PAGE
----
2008 Year in Review: Movies

 
 

2008 will always be known as an historic year — for the
passing of gay marriage laws in two states (and the tragic reduction of those
rights in four), for the election of the nation’s first president of color, and
for the downturn of the economy.

Years from now, when we talk about 2008, it’s likely that
we’ll be discussing these events, rather than any specific lesbian film that
came out.

But that doesn’t mean it wasn’t a banner year for lesbian
cinema.

While there were still extremely few mainstream movies with
notable lesbian/bi characters, the overall quality of representation was
decidedly — and dramatically — on the rise.

2008 saw an encouraging dearth of murderous, victimized or
man-hating lesbian characters in any level of production (from smaller indie
flicks to big-budget movies).

Women of color were better represented than in
many years past, gross stereotypes were avoided, and new talents emerged.

The greatest barometer of this progress was the number of
2008 releases that didn’t need to be qualified with “well, it was good for a
lesbian movie.” They stood amongst the better releases of the year, gay or
straight.

One film that embodies this was The Edge of Heaven, a masterful,
beautifully constructed German/Turkish film from Fatih Akin (Head-On). The movie told a complex tale
of four central characters and the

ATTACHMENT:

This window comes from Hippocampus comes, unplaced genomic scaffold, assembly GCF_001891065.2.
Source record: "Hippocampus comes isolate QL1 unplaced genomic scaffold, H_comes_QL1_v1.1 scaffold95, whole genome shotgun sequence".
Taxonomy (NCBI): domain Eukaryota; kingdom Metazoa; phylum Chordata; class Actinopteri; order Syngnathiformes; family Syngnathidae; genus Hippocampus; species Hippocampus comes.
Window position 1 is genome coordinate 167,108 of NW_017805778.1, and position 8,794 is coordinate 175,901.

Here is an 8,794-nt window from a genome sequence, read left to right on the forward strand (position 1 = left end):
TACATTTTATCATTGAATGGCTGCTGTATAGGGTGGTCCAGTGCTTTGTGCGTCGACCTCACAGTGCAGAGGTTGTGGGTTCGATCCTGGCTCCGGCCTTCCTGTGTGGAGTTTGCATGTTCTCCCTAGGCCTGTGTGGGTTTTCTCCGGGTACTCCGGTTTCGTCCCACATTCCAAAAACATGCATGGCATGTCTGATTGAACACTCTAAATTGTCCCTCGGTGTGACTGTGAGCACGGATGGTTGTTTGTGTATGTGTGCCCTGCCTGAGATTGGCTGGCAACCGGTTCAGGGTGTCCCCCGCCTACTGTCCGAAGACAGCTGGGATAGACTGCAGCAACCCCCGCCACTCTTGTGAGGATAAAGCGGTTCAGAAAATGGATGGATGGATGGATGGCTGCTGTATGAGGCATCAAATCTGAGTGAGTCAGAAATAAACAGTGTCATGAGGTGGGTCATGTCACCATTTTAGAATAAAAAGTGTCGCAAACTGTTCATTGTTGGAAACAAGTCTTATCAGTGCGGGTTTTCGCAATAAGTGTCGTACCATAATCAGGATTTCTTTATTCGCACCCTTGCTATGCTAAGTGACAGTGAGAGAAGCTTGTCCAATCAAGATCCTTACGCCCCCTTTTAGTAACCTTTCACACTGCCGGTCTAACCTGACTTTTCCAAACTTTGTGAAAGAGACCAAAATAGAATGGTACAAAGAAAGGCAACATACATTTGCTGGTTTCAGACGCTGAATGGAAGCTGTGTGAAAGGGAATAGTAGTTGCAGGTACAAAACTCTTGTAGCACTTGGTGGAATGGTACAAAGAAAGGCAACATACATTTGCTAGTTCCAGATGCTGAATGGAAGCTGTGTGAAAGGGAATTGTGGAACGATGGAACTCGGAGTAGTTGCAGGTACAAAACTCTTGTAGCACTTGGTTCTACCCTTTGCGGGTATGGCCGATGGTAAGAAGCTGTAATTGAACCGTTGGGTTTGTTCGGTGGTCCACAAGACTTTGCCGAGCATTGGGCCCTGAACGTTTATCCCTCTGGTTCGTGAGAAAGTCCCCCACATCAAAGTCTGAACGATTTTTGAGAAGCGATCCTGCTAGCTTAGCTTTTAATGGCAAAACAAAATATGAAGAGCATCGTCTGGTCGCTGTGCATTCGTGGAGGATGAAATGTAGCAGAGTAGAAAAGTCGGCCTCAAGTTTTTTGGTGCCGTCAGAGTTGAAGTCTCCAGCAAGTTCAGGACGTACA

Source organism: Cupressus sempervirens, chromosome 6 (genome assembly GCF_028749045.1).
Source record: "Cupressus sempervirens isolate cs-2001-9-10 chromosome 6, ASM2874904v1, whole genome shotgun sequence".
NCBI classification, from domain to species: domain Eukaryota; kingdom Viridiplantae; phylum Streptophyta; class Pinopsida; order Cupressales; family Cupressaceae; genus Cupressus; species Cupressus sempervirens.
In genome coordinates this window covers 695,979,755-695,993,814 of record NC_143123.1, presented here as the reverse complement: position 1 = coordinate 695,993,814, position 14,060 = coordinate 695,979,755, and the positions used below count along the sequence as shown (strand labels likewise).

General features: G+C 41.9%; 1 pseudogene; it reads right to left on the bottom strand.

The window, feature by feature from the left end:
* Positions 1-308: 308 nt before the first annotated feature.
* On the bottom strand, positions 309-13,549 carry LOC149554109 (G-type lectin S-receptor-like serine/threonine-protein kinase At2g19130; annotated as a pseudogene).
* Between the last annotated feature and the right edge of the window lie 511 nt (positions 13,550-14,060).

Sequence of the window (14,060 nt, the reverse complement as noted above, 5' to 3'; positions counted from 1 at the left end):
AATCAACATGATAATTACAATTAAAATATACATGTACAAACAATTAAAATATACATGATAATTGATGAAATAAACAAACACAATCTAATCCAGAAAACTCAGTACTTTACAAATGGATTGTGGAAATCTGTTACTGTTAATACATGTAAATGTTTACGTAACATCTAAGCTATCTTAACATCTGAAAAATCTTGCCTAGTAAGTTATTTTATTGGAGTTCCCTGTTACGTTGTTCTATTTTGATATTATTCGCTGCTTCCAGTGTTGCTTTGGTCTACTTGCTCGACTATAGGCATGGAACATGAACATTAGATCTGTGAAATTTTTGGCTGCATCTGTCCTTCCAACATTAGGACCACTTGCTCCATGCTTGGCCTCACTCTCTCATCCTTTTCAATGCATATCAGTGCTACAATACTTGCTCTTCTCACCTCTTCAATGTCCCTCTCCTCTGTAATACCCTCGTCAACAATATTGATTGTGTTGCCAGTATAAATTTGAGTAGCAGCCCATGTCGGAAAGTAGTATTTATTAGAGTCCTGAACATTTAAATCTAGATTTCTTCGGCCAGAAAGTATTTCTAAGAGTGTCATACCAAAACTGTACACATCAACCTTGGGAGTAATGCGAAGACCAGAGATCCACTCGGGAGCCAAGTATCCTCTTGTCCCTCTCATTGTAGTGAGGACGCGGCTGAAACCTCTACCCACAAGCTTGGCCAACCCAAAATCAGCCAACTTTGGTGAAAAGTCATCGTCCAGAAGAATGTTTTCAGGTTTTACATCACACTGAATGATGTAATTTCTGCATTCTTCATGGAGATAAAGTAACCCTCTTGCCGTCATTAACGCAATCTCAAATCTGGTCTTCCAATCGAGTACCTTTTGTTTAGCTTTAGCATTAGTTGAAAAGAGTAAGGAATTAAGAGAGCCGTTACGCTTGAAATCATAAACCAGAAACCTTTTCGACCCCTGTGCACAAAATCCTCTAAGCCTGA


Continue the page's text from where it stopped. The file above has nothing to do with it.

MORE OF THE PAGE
intricate ways in which their lives intersected. Nurgül
Yesilçay
played Ayten, a fiery Turkish revolutionary who falls in love
with a German girl (Patrycia
Ziolkowska)
, and a good third of the movie centered on their
romance and the couple’s eventual difficulties once Ayten found herself hauled
off to jail in
Istanbul.

As I stated in the film’s review, the
movie was one of the year’s absolute best:

It’s wonderfully refreshing to see a multi-ethnic
lesbian couple at the center of a film that isn’t billed as a “queer movie,”
and to see that their sexuality is a non-issue… It’s a fantastic film in its
own right, so the fact that a lesbian relationship factors in so prominently is
icing on the diversity-minded cake.

Nurgül Yesilçay (left) and Patrycia Ziolkowska in The Edge of Heaven

Surely, another of 2008’s biggest cinematic stories was the
theatrical release of lesbian novelist-turned director Shamim Sarif’s two
films: I Can’t Think Straight and The World Unseen. Both films were
adapted from Sarif’s novels of the same name, and both are lesbian-centric
romances headlined by Indian-North American actresses Lisa Ray and Sheetal
Sheth.

In our exclusive interview
with the filmmakers, Sarif and her partner/producer Hanan Kattan outlined the
huge trial-by-fire they endured making their first film (Straight), and the enormous successes and accolades they’ve
garnered with the very well-received Unseen.

While the verdict was a bit mixed on Straight, the beautiful, understated Unseen earned Sarif serious praise at film festivals of all
descriptions, including Toronto International and BFI London.

Lisa Ray (left) and Sheetal Sheth in The World Unseen

Photo courtesy: Regent Releasing

It’s not an exaggeration to count these films among the most
important of the year — they represent not only some of the best work from such
a multicultural perspective, but they are the very first steps of an emerging
cinematic force.

Sarif and Kattan are filmmakers to watch out for — the next
few years may very well see a breakout hit from them on par with the success of
Brokeback Mountain, the so-called
Holy Grail of queer filmmaking. In fact, it wouldn’t be too hard to imagine
them topping the 2005 Oscar contender some day.

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